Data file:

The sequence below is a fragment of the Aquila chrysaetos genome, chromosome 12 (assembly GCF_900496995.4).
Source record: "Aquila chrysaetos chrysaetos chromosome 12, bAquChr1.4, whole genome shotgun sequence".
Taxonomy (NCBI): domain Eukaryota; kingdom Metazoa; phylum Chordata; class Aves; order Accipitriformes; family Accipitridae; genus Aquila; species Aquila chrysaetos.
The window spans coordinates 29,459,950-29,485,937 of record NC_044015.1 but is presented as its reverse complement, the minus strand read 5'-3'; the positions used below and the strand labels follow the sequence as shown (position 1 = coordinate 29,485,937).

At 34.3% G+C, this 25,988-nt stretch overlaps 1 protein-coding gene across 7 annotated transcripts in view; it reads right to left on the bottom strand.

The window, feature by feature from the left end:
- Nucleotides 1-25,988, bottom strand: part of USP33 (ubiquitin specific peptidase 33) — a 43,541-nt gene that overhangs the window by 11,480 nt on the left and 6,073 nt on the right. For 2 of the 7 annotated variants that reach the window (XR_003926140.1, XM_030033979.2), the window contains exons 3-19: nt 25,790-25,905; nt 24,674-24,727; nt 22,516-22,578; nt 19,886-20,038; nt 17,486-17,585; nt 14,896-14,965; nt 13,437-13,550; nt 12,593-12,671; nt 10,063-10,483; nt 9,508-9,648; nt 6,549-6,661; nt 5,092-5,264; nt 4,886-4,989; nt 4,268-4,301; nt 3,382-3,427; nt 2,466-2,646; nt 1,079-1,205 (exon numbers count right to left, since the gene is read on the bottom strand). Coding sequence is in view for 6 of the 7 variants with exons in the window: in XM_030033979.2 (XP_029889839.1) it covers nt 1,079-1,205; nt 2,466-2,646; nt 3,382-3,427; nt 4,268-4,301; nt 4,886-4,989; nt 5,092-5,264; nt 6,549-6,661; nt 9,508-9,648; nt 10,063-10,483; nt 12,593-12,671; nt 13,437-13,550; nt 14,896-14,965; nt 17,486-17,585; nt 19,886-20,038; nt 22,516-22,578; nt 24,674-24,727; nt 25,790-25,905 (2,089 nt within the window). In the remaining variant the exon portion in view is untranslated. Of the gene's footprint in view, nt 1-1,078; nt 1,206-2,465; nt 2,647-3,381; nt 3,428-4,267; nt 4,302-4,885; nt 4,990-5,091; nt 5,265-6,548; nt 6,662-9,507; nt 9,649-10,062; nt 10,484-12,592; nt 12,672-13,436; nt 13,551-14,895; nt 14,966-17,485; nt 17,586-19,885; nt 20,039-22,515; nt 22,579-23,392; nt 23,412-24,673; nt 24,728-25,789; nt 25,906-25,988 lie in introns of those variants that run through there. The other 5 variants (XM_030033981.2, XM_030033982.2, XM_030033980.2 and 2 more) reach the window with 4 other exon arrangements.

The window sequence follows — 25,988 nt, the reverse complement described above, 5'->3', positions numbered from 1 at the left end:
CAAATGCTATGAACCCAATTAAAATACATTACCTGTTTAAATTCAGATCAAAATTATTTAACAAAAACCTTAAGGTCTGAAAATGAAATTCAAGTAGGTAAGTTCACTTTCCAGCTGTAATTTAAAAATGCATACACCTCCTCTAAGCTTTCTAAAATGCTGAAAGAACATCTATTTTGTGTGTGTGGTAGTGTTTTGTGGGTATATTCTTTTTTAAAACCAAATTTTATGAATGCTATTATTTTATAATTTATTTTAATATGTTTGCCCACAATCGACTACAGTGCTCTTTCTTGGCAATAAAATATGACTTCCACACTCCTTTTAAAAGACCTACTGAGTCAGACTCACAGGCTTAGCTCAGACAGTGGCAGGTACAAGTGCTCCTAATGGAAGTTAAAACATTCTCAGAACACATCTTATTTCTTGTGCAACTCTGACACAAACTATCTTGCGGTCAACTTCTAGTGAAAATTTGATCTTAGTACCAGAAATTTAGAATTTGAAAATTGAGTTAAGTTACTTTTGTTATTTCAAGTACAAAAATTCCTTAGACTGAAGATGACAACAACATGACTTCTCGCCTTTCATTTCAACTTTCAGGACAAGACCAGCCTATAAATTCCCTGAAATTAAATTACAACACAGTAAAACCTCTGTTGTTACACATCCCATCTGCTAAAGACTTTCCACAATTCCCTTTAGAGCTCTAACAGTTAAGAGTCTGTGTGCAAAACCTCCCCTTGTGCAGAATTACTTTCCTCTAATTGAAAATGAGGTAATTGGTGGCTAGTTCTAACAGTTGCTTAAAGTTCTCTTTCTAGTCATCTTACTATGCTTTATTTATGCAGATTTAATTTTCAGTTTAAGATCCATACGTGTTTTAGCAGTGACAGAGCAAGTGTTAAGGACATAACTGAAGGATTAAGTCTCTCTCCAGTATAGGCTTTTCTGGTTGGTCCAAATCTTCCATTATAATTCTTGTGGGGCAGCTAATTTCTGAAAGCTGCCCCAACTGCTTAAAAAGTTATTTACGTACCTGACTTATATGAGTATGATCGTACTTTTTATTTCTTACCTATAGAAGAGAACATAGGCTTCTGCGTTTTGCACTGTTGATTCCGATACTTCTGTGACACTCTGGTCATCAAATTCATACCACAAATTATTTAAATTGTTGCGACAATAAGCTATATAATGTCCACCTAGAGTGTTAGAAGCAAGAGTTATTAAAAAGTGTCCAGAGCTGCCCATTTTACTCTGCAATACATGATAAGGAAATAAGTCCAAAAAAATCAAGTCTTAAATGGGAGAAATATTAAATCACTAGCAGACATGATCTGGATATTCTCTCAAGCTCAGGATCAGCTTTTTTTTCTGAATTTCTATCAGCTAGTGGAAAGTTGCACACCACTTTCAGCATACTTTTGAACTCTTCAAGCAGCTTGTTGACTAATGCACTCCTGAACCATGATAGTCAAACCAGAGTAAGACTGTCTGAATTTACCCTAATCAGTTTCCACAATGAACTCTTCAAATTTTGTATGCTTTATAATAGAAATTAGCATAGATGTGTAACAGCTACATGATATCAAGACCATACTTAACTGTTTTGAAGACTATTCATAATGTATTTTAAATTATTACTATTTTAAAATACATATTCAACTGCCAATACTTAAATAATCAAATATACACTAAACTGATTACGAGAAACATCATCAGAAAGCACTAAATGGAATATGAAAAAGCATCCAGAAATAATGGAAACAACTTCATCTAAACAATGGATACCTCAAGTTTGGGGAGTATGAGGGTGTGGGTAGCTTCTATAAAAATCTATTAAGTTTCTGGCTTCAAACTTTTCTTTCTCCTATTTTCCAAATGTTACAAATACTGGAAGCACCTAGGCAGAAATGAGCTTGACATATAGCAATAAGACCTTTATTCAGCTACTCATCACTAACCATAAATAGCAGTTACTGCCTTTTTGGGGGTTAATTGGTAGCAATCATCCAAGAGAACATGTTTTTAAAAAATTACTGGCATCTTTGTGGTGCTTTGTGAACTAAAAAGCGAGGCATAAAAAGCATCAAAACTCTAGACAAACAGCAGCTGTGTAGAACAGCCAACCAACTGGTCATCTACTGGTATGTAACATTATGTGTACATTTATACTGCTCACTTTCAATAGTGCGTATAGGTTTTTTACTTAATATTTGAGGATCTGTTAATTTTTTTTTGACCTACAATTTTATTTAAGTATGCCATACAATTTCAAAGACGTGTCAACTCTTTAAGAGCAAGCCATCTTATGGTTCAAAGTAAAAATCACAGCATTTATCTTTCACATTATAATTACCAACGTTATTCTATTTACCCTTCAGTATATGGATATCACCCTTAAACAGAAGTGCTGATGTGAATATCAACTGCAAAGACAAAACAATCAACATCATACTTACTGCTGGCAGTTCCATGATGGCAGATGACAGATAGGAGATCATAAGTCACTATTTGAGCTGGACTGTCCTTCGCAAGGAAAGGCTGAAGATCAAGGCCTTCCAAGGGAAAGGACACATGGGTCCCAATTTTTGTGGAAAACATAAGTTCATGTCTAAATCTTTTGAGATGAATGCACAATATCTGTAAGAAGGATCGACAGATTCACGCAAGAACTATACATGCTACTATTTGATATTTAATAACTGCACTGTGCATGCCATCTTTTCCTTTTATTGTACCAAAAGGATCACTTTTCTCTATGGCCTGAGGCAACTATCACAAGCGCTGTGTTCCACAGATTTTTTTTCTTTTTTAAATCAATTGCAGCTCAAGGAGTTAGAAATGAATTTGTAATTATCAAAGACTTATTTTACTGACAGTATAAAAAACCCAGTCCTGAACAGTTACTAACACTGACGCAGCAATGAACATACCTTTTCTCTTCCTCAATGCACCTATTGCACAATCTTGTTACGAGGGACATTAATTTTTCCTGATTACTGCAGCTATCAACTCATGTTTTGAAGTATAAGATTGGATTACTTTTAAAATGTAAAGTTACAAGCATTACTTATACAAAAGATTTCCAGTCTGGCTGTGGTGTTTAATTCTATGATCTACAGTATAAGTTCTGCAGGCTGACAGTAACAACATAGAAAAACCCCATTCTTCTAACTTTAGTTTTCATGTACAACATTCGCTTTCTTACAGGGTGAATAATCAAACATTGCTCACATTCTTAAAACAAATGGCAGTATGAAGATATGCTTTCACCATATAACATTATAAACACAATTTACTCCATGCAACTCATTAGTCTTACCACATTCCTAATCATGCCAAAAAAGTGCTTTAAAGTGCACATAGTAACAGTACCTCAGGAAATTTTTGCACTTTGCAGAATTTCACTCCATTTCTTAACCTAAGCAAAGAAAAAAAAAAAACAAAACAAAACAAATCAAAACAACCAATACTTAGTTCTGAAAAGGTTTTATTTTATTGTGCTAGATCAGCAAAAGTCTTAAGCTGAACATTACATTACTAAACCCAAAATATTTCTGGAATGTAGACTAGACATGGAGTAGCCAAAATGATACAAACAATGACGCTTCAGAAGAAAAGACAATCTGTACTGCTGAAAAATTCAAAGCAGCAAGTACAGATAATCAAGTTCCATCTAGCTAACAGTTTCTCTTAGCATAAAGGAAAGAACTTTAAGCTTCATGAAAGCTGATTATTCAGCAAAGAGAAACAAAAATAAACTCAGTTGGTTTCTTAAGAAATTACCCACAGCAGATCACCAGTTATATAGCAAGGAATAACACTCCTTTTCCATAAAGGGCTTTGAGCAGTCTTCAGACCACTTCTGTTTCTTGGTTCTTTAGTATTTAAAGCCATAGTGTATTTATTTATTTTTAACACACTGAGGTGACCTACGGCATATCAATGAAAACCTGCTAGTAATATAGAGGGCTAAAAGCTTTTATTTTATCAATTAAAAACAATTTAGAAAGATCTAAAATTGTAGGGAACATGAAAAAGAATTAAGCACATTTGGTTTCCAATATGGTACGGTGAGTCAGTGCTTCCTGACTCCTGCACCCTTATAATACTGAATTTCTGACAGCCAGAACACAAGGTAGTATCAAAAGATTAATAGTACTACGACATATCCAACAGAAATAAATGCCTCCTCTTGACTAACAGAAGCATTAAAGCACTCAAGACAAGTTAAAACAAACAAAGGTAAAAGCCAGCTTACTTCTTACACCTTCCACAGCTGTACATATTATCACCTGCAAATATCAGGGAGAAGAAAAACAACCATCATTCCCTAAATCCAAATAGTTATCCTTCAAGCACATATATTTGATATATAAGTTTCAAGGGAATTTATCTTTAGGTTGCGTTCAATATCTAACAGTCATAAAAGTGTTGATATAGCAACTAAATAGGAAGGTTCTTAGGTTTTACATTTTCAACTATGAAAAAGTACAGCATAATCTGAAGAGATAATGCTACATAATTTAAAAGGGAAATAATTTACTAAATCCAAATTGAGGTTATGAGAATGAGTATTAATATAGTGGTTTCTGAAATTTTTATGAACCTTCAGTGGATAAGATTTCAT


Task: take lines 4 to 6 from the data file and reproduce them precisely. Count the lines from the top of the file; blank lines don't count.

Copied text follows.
The window spans coordinates 29,459,950-29,485,937 of record NC_044015.1 but is presented as its reverse complement, the minus strand read 5'-3'; the positions used below and the strand labels follow the sequence as shown (position 1 = coordinate 29,485,937).

At 34.3% G+C, this 25,988-nt stretch overlaps 1 protein-coding gene across 7 annotated transcripts in view; it reads right to left on the bottom strand.

The window, feature by feature from the left end: